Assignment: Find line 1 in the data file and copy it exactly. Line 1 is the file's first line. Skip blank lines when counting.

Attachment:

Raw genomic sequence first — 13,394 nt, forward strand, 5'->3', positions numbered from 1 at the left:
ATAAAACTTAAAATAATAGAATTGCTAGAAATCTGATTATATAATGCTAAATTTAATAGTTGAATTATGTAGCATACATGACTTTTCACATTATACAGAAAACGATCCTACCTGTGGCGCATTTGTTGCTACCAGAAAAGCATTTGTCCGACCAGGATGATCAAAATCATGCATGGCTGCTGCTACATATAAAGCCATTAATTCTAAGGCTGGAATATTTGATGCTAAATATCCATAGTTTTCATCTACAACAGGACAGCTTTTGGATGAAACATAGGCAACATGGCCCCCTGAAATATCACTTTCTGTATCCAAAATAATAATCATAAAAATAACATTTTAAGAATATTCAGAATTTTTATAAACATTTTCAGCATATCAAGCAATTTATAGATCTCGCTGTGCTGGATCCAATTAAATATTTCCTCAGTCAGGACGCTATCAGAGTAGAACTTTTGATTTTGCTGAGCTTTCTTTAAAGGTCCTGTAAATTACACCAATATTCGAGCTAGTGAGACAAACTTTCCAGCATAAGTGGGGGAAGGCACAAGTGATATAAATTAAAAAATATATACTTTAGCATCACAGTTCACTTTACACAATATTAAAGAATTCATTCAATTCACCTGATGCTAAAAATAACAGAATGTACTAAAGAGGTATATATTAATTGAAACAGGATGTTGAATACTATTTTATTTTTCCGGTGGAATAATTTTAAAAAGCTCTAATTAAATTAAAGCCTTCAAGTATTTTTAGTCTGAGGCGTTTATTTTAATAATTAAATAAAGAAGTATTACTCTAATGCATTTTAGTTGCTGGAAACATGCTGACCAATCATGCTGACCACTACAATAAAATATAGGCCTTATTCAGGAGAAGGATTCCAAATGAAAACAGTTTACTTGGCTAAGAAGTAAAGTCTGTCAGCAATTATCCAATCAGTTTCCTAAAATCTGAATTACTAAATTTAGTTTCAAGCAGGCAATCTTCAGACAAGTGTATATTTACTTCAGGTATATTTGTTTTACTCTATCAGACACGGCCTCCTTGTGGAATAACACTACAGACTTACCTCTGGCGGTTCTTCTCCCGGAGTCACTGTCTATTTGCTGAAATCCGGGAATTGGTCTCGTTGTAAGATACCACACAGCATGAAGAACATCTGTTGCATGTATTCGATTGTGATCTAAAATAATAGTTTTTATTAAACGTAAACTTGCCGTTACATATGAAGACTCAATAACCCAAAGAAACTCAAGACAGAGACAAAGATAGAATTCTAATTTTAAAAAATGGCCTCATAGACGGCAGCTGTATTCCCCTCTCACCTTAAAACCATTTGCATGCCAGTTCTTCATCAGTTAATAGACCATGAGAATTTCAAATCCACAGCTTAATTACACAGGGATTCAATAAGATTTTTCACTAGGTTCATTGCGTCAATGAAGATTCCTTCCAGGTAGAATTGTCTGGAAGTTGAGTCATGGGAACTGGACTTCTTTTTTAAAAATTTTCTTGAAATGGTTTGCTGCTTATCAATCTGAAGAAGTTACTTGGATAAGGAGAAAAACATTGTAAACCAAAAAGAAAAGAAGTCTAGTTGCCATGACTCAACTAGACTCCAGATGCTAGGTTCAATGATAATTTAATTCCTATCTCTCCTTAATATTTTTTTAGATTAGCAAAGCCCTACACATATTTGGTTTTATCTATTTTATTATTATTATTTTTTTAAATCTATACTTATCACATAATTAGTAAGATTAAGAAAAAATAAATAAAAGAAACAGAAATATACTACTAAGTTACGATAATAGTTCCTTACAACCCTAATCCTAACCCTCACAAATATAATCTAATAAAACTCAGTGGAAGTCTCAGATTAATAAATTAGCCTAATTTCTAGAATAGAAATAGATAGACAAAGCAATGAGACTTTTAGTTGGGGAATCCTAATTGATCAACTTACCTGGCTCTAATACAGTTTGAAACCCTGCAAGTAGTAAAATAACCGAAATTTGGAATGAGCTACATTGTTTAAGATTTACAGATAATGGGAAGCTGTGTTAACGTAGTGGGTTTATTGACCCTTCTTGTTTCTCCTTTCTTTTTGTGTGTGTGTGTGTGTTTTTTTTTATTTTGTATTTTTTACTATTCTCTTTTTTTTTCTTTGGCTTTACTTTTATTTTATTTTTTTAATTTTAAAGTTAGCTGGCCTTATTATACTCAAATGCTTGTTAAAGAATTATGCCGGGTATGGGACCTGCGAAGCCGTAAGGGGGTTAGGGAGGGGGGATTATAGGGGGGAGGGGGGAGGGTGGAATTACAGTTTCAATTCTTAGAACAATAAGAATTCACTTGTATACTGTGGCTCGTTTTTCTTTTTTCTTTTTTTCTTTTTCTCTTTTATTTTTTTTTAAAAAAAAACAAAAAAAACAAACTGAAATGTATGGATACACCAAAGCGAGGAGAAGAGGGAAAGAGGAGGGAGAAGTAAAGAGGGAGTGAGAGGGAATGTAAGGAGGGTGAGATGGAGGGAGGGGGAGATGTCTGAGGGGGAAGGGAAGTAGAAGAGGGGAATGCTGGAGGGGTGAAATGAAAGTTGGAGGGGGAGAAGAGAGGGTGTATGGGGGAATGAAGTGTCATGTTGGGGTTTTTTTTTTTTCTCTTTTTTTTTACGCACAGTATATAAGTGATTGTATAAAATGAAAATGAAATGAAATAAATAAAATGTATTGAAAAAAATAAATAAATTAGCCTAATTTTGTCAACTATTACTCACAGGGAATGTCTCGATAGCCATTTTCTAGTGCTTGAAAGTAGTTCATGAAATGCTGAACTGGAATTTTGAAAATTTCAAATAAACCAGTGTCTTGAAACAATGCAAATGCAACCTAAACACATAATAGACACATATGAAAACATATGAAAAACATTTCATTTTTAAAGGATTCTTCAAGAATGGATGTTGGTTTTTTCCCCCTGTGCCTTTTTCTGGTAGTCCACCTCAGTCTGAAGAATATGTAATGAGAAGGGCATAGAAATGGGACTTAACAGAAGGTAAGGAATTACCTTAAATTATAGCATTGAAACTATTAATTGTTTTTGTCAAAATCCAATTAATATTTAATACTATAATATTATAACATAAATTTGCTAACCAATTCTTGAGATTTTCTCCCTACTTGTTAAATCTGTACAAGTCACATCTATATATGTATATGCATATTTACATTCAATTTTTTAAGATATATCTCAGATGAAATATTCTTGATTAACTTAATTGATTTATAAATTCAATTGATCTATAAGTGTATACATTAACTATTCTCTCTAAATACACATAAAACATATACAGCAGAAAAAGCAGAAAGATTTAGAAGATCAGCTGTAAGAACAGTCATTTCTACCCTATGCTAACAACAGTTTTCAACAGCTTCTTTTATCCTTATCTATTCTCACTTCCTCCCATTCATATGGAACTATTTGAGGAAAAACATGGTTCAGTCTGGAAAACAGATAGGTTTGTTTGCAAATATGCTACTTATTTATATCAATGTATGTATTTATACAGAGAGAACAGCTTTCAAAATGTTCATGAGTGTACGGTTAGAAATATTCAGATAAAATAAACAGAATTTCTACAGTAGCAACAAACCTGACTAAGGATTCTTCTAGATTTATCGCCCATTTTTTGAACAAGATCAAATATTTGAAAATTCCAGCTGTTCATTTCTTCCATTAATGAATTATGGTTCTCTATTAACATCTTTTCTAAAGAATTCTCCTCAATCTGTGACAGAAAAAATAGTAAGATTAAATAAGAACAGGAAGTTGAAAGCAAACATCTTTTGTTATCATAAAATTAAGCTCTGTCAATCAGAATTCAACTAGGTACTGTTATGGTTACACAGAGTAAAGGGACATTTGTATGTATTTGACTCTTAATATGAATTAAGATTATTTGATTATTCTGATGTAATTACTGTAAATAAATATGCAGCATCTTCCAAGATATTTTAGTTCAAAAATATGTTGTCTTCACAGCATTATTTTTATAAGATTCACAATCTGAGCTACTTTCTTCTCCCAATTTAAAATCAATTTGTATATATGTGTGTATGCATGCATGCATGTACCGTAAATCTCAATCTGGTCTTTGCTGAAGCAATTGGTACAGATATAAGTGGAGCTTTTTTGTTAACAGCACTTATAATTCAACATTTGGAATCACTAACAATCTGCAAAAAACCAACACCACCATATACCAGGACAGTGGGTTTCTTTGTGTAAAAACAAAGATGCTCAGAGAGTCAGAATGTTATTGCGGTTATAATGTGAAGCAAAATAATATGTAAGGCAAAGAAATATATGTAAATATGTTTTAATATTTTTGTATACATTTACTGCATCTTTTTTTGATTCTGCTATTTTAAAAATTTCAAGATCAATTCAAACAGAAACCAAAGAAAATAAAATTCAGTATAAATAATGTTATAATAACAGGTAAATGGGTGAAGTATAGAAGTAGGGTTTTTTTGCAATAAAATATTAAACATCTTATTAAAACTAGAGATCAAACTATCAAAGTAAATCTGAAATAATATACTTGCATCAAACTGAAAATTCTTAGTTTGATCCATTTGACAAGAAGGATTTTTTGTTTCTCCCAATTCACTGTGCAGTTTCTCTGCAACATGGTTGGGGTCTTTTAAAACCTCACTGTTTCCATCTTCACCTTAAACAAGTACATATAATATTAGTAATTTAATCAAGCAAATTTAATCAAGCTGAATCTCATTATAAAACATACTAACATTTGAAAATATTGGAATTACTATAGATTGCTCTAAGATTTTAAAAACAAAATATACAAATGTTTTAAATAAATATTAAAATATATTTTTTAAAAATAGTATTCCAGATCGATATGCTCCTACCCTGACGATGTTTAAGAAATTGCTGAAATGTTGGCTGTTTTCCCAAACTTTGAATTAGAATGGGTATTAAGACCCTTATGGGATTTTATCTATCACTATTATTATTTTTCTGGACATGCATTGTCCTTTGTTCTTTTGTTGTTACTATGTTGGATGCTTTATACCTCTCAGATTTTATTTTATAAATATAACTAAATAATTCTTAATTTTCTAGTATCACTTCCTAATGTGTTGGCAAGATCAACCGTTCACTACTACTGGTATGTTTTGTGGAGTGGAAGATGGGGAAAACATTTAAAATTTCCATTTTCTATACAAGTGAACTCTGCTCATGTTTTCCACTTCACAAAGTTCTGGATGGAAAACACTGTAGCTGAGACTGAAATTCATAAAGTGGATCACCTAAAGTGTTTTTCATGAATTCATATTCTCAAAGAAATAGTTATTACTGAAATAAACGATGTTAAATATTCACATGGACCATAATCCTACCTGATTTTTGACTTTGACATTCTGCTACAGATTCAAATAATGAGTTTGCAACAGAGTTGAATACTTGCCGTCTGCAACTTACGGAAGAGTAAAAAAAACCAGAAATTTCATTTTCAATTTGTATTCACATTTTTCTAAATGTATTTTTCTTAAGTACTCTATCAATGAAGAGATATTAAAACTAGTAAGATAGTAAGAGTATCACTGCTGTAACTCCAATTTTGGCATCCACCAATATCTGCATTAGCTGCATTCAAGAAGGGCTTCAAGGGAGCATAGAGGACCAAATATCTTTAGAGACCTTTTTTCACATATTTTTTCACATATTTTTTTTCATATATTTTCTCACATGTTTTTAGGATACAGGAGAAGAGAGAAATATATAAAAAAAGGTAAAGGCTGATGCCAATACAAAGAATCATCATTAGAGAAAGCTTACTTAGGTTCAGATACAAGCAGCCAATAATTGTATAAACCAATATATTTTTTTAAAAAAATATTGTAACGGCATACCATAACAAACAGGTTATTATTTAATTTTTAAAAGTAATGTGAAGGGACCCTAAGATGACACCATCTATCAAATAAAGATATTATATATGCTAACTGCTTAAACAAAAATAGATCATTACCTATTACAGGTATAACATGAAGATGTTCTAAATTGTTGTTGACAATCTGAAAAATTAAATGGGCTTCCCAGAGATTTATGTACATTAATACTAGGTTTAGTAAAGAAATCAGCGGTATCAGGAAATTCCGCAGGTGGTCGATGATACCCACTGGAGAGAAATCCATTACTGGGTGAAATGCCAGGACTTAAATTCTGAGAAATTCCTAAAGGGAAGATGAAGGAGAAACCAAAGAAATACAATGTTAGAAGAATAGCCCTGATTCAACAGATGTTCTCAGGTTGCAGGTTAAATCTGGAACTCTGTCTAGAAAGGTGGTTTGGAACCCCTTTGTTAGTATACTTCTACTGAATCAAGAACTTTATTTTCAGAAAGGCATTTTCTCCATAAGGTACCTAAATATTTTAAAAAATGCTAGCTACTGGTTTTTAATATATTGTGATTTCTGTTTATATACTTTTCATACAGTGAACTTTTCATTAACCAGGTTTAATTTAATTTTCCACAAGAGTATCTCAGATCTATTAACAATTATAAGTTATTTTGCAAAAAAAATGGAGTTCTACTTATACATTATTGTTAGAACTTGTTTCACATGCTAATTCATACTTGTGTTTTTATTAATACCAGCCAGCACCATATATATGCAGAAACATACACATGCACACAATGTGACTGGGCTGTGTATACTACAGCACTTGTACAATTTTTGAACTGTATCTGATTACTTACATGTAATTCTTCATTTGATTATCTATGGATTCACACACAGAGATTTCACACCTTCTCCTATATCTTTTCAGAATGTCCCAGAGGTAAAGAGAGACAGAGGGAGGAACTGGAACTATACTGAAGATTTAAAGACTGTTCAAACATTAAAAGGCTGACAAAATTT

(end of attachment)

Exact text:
Raw genomic sequence first — 13,394 nt, forward strand, 5'->3', positions numbered from 1 at the left: